Instead of using targeted government funds to boost supply, the BBB approach is to subsidize demand and let government pick up the rest. If you’re heard of the Bennett hypothesis, which argues that federally backstopped student loans have helped drive college tuition higher, this approach will sound familiar. Providers would be able to set costs up to an amount determined by the state as being the quality-adjusted cost of care, including being required to pay wages equivalent to elementary school teachers with similar credentials. Firms will get paid more if they are ranked as having higher “quality,” which might be one thing if we knew it was linked to better outcomes for children. But researchers have found the relationship between measured facility quality and long-term impact on children is spotty at best.
The BBB plan does propose extending the expanded child and dependent care tax credit (CDCTC), which reimburses taxpayers for spending on childcare. But that in itself is a back-door way of benefiting providers, rather than parents: A 2018 paper estimated that more than half of every dollar reimbursed to parents through the CDCTC was captured by childcare firms in the form of higher prices. And to keep the budget number down, the entire plan is funded only through 2027, which could leave the childcare market in a state of precarious uncertainty toward the end of that window. (If firms get used to operating with state subsidies, and then the provisions expire, a true crisis could result.)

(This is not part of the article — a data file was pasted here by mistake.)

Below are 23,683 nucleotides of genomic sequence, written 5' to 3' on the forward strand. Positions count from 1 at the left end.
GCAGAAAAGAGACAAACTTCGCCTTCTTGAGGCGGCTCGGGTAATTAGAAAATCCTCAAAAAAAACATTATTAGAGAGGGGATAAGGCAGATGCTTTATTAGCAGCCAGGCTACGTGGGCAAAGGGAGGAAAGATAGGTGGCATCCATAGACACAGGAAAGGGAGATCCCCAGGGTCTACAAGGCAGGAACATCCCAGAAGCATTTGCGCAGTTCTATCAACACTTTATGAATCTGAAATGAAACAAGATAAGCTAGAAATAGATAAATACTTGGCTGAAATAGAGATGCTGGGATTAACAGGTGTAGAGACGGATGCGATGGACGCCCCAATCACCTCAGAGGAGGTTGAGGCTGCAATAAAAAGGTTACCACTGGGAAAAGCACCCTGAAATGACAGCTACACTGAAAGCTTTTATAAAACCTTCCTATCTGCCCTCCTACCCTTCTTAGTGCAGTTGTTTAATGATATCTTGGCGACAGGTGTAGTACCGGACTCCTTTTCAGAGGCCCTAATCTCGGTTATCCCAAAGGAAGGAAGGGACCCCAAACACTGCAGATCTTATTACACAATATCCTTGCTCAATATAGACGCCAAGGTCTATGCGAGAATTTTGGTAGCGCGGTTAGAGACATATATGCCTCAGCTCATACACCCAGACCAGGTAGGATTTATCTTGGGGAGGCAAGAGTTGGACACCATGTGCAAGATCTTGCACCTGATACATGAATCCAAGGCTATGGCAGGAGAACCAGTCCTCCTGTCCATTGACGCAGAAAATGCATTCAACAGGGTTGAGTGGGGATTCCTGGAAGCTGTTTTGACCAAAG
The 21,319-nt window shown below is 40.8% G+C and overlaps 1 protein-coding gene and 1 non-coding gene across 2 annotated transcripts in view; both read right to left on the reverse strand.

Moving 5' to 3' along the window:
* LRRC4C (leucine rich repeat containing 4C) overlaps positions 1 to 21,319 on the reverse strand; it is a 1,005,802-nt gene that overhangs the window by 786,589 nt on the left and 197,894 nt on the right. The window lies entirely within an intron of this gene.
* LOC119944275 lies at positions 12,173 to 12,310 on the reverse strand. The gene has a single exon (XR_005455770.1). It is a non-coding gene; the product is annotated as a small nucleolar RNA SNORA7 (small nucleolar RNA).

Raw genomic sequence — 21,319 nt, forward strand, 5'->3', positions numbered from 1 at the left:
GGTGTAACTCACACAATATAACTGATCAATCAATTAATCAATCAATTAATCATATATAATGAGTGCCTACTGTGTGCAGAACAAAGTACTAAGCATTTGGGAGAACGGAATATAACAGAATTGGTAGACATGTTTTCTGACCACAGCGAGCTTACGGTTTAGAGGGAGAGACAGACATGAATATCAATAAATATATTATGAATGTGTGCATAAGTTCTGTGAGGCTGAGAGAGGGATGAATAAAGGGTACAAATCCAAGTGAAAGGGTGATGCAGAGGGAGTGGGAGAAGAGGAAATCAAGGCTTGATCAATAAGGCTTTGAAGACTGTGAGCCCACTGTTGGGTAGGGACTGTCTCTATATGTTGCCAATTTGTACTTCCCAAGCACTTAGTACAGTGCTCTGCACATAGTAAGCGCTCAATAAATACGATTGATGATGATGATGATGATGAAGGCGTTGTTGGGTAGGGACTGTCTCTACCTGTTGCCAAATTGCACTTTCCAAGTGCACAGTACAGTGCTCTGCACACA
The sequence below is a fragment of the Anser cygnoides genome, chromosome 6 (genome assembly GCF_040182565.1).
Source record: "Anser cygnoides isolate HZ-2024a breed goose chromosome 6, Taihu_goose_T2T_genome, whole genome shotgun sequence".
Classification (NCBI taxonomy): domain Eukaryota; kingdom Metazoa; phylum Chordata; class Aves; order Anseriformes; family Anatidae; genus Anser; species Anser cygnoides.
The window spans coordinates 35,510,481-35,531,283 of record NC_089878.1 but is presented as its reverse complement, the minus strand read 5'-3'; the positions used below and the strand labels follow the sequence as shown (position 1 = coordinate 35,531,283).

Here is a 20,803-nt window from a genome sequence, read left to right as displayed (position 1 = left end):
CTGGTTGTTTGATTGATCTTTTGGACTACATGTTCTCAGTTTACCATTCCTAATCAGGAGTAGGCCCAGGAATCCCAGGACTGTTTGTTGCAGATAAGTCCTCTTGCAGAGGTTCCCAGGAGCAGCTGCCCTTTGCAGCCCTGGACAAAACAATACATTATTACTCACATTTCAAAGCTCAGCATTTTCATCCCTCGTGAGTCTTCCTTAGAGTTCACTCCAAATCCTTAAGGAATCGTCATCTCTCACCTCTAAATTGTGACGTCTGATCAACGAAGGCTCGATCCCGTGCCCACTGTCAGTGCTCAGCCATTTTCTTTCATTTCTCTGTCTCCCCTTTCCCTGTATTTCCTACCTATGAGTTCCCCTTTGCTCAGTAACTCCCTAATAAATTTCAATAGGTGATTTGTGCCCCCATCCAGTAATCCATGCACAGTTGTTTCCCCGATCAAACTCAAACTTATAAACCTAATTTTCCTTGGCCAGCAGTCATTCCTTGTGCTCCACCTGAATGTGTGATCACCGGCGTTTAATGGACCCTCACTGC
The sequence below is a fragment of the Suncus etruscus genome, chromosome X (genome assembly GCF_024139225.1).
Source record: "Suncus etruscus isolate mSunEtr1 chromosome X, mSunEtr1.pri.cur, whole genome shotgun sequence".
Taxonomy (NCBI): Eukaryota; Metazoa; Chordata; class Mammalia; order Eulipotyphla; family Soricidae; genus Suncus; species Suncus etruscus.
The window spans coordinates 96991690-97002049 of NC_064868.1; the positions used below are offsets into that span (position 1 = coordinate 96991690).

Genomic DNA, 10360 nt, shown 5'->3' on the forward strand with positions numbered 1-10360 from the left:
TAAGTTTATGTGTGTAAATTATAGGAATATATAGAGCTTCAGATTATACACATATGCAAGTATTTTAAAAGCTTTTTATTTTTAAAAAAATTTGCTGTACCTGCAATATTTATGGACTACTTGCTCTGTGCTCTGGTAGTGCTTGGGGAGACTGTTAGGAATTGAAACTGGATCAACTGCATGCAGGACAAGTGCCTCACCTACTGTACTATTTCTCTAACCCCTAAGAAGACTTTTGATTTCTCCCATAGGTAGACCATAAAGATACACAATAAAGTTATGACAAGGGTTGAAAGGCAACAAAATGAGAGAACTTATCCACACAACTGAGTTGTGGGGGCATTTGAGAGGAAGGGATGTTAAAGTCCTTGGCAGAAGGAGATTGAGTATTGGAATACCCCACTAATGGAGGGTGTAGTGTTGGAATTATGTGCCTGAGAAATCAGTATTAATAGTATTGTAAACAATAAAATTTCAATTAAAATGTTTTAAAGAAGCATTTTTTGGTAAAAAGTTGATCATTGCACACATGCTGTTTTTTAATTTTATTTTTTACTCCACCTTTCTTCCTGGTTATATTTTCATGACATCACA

The expansion of universal preschool is in some ways more straightforward. The Biden administration proposes allowing states to tap into federal resources to make preschool available to 3- and 4-year-olds, covering 100 percent of the costs in the first three years before requiring a state contribution over the medium term.
States would have the option of participating in the program, likely leading to a red-blue divide in where the program is offered, though some traditionally Republican states like Oklahoma do already offer a type of universal preschool. (States will have to choose whether to participate in the new childcare entitlement as well; if they opt not to, the BBB plan gives the Department of Health and Human Services the authority to expand Head Start funding in that state instead.)
The legislative text spells out that these plans would be voluntary and “mixed-delivery,” the term of art for ensuring a variety of providers, rather than just offering them all through the existing K-12 system, though it will be up to each state to design a given plan. Meanwhile, the Biden administration has trumpeted this provision as “expanding public education from 12 to 14 years”—a mixed bag, perhaps, for those unconvinced the current dozen years of public schooling have sufficiently prepared America’s youth for the road ahead.
Like the childcare program, the plan plants seeds for potential skyrocketing costs (though in an ironic twist, that possibility may keep the overall numbers down if states decide to shy away from taking on a long-term obligation.) Under the package, states must provide preschool instructors a “living wage,” with wages equivalent to elementary school teachers with similar credentials, within the first three years of the program, and eventually require lead teachers to have a college degree. What artificially propping up wages for childcare and preschool workers could do to the labor market for other low-wage jobs hasn’t been fully studied, to my knowledge, but could have some strange effects in the long run.